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J Dairy Sci. 2005 Feb;88(2):604-14.

Factors affecting cure and somatic cell count after pirlimycin treatment of subclinical mastitis in lactating cows.

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1
Pfizer Animal Health, Research and Development, 2870 Puurs, Belgium. hubert.deluyker@efsa.eu.int

Abstract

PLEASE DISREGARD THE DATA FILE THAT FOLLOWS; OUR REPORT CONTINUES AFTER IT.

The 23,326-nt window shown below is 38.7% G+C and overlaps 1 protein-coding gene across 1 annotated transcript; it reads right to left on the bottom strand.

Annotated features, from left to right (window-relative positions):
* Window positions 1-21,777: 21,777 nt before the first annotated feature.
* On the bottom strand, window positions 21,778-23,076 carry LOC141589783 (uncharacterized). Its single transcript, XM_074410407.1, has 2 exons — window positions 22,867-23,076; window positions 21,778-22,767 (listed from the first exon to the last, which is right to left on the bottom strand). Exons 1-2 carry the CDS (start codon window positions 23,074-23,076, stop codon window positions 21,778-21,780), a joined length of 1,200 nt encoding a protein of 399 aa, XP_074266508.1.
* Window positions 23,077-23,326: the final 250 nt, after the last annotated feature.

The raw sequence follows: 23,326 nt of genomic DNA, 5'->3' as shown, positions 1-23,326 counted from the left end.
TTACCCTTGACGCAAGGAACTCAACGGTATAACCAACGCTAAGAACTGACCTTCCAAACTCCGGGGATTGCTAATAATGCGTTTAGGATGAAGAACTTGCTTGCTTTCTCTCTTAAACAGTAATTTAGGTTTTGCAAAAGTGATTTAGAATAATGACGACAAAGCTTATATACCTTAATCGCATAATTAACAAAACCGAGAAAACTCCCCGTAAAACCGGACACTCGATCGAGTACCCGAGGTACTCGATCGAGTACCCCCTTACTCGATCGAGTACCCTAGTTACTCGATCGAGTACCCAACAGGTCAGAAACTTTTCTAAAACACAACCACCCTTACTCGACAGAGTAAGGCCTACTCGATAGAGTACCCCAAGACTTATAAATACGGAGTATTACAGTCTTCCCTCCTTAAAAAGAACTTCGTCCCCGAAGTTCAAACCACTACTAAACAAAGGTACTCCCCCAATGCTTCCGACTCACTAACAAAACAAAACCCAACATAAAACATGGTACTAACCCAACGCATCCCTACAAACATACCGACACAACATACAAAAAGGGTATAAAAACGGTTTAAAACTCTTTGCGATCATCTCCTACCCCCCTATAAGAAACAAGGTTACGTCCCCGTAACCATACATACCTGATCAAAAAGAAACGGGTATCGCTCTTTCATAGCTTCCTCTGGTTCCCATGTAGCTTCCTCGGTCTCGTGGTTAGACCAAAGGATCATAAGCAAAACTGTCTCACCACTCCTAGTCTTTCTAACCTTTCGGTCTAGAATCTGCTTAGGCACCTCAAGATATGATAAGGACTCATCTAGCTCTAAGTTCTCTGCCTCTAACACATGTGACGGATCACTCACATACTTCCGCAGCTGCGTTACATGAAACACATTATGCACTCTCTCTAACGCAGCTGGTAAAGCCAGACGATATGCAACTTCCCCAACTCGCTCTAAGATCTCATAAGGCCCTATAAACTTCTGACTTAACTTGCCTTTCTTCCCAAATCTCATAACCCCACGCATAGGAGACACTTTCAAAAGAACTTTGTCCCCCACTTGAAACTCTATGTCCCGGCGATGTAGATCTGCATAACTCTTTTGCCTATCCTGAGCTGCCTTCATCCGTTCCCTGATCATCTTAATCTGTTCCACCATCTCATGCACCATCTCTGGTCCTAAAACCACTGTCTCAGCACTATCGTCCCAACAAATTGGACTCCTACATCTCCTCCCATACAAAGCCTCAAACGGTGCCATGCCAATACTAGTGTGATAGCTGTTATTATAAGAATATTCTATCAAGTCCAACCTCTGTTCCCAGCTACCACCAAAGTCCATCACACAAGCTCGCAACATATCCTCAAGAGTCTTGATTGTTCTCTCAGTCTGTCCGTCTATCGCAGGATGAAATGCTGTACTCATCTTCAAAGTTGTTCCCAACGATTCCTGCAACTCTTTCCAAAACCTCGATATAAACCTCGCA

This study investigated the associations of both bacteriological cure and quarter somatic cell count (SCC) after intramammary antibiotic treatment with treatment duration, cow characteristics, and pretreatment bacteriology and SCC. For the purpose of this paper, data from 2 treatment groups in each of 2 multi-location studies were selected. These studies were conducted to evaluate the efficacy of daily intramammary infusions with 50 mg of pirlimycin hydrochloride for the treatment of subclinical mastitis. Data from study 1 allowed for comparison of a group of cows that received pirlimycin intramammarily for 2 d with a group that received no treatment, and study 2 provided data for comparison of pirlimycin for 2 d with pirlimycin for 8 d. Quarter milk samples from cows with a high monthly SCC were tested for bacteriology and SCC. If one or more quarters had both a positive bacteriology and an SCC >/=300,000 cells/mL, the cow was enrolled and randomly allocated to a treatment group. Enrolled cows were monitored for clinical mastitis and other disease for 4 wk after treatment initiation. At 3 and 4 wk after treatment initiation, milk samples were taken from each enrolled quarter to determine the SCC and conduct a bacteriological culture. Bacteriological culture results were interpreted such that quarters where the same bacterial species was cultured before treatment and found in at least 1 of the 2 posttreatment samples were considered a failure. The analysis of SCC used a mixed linear model (SAS proc mixed) and the analysis of bacteriological cure used a mixed logistic model (SAS glimmix macro). Bacteriological cure rate was significantly higher for lower parity, lower number of colonies in the pretreatment culture, longer treatment duration, and for streptococci compared with Staphylococcus aureus. However, treatment regimen affected bacteriological cure differently in major than in minor pathogens and there was a significant interaction of treatment regimen with stage of lactation. Posttreatment SCC was significantly higher with increasing parity, in rear quarters, and with shorter duration of treatment. In the group of second and third parity animals, post-treatment SCC was more reduced in front quarters than in rear quarters. Also, the difference in posttreatment SCC between younger and older cows increased with higher pretreatment SCC. In conclusion, when predicting bacteriological cure following treatment of subclinical mastitis during lactation both treatment regimen and other risk factors need to be considered. The other risk factors may vary with treatment regimen. Posttreatment SCC was associated with treatment regimen, other risk factors, and interactions among the other risk factors; but these other risk factors did not vary significantly with treatment regimen.

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